This post was previously on the Pathfinder Software site. Pathfinder Software changed its name to Orthogonal in 2016. Read more.
Many from Orthogonal, a sponsor, attended this year’s Windy City Rails conference. ROR is one of many staple development languages here. Another language is that shared by the information architects and visual designers. In contrast to the developer’s language of code and software frameworks is the designer’s language of typography and information visualization. One session that piqued my interest was by Ryan Singer, Product Manager and Lead UI Designer at 37signals. He talked about “Weaving Design and Development”. Sharing this post is fellow Product Designer Robert Walsh who will also give his thoughts on Singer’s presentation.
What were the memorable takeaways?
Nate: Singer was gracious to spend some time afterwards. Connecting to one of the points in his presentation about designer and developers starting early, at the same, I told him that seeing working software at the get-go (or should I say “git-go”) is a sensation. Making ideas for an interface, no matter the fidelity, is great. But grounding the sketches, the wireframes, and translating them into a live iterative interface that’s interactive in a browser, on a mobile device, is huge. Designers having direct access to developers, and vice versa, helps a lot. It promotes proactive feedback, even continuous feedback—As Singer put it, “Realizing that something sucks and make it better.” This way, designers and developers escape flatland, from sketch to screen, together.
Robert: An underlying theme of his presentation, that I don’t think became explicit until the question and answer session, was that Singer had entered the ongoing debate about the necessary capabilities of web designers. To him, a designer should be able to work in the view templates throughout the life of the application. Therefore, the designer should be writing the HAML or ERB, CSS or SASS, and be in Terminal constantly pulling and pushing to GIT. I also noticed that it surprised the programmers in the room when he added that a designer should be comfortable working in Rails enough to write small snippets of Ruby in a view or create a helper when necessary.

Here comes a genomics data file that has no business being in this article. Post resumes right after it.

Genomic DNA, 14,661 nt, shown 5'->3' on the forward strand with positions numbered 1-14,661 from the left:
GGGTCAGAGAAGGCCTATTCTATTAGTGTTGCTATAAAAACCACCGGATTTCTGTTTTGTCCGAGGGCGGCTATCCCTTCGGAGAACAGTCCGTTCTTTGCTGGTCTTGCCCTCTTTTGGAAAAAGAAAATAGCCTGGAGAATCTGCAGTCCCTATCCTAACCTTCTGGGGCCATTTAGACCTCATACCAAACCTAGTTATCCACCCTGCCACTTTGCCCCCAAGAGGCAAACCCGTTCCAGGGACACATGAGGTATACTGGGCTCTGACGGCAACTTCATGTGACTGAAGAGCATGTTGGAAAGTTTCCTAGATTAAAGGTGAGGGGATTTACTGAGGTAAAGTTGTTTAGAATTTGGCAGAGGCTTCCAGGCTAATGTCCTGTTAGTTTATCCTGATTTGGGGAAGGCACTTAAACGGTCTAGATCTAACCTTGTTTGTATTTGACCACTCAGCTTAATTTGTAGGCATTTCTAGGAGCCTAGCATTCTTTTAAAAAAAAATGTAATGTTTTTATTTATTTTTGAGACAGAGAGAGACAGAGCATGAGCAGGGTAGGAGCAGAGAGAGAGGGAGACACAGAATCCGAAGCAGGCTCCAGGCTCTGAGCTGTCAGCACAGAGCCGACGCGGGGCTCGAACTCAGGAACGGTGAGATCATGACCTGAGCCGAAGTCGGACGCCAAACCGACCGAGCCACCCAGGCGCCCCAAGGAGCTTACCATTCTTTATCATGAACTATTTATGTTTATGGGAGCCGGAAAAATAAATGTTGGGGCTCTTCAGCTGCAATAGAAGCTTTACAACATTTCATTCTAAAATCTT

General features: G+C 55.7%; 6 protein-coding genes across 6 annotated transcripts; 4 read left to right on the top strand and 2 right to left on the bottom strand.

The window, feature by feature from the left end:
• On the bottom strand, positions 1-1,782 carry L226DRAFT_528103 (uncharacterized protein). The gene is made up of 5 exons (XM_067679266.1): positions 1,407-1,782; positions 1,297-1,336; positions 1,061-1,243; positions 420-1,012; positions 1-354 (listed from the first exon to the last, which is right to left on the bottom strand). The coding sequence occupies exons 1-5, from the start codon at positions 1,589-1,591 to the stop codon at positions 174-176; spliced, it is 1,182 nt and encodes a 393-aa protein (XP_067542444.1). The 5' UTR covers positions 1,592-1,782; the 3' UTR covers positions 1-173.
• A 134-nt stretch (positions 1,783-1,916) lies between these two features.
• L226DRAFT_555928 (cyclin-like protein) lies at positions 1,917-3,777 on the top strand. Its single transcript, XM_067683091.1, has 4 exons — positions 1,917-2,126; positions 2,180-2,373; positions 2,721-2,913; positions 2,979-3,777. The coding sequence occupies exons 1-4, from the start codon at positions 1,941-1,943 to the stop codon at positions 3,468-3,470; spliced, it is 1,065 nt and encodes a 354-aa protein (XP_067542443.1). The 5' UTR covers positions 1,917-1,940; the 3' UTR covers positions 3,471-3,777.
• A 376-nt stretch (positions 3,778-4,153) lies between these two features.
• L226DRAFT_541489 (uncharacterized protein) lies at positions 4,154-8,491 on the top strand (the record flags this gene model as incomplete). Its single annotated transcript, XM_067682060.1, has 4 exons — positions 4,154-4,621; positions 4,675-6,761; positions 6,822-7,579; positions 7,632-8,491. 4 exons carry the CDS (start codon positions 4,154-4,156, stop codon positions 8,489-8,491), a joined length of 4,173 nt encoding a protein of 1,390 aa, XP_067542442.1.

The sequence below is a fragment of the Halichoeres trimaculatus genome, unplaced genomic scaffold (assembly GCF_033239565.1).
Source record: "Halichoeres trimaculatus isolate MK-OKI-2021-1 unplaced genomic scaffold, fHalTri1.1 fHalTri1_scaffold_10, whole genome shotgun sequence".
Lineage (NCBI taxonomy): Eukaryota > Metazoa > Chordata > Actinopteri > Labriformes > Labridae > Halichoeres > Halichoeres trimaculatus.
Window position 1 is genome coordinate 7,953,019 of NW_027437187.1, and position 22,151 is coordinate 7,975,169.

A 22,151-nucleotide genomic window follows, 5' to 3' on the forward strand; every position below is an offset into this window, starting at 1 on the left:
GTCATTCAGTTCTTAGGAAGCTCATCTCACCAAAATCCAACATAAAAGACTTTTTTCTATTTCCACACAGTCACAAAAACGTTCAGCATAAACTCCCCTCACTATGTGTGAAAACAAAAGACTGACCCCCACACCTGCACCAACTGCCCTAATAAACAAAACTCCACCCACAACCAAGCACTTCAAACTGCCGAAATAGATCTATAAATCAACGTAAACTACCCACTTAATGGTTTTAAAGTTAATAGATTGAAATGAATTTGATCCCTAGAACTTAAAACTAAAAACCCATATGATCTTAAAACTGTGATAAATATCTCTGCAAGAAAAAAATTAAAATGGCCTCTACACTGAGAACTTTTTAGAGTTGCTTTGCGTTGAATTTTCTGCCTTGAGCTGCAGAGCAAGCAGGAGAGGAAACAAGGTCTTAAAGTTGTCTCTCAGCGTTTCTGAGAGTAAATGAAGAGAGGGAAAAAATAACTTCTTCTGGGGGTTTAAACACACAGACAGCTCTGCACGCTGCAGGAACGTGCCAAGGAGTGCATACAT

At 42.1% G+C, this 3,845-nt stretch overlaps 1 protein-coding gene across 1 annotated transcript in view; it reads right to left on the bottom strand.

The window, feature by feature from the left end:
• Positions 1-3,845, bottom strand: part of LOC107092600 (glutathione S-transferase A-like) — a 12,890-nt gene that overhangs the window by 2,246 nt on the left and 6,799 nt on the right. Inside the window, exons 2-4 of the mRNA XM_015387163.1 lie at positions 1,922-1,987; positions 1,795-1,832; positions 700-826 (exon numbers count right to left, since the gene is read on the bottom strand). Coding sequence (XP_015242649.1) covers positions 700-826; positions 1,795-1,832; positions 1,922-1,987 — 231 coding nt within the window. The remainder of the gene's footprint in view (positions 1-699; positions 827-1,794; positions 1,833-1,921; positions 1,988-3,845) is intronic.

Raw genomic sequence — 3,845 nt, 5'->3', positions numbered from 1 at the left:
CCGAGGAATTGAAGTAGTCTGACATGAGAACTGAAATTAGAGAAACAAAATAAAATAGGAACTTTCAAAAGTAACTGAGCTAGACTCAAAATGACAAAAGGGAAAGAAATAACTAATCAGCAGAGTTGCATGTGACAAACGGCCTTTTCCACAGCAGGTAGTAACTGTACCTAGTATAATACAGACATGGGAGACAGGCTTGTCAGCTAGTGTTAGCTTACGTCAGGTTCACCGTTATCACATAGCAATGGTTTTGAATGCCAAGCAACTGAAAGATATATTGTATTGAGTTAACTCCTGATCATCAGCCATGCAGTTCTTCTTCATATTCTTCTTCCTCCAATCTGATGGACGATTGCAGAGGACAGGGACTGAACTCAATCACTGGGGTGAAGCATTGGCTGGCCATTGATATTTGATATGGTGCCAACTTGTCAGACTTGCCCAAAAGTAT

I spoke with him after the session and I get the impression that he is of the population that thinks in the next 5–10 years or so there will be a generation of designers who grew up designing for the web and these will be the strengths that they have picked up over time by just being active creative citizens of the web.
What about the presentation’s style?
Robert: I thought that his opening story—while obedient to the practice of opening with an emotionally gripping story—was long-winded. The ‘aha’ moment comes at the end of the story and I think the fact that he took so long to get there kept the energy low initially.
More so, regarding style, his content and delivery were textbook “37 Signals iconoclasm.” As a designer, he had no reservations at bluntly saying HAML was unnecessary (to which a wash of gasps covered the room) or other things that seemed to go against popular opinion. Namely, the role of the designer in the process of creating a web application.
Nate: It was refreshing to see live digital sketching (above) to illustrate Singer’s lecture. With the black backdrop serving white and red strokes, I thought they were using their iPad app Draft but turned out to be a large canvas, perhaps Photoshop. The overhead projector has become more extinct. And starting a presentation with a relevant story is always a good method to gel all the key talking points, as long as the story is relevant, and even better when it has humor as Singer did in his telling.
In closure, when it comes to language, designers and developers work their native way of making something. Their respective languages can collide but they converge toward accomplishing a shared goal: a good product to help bring a good experience to people.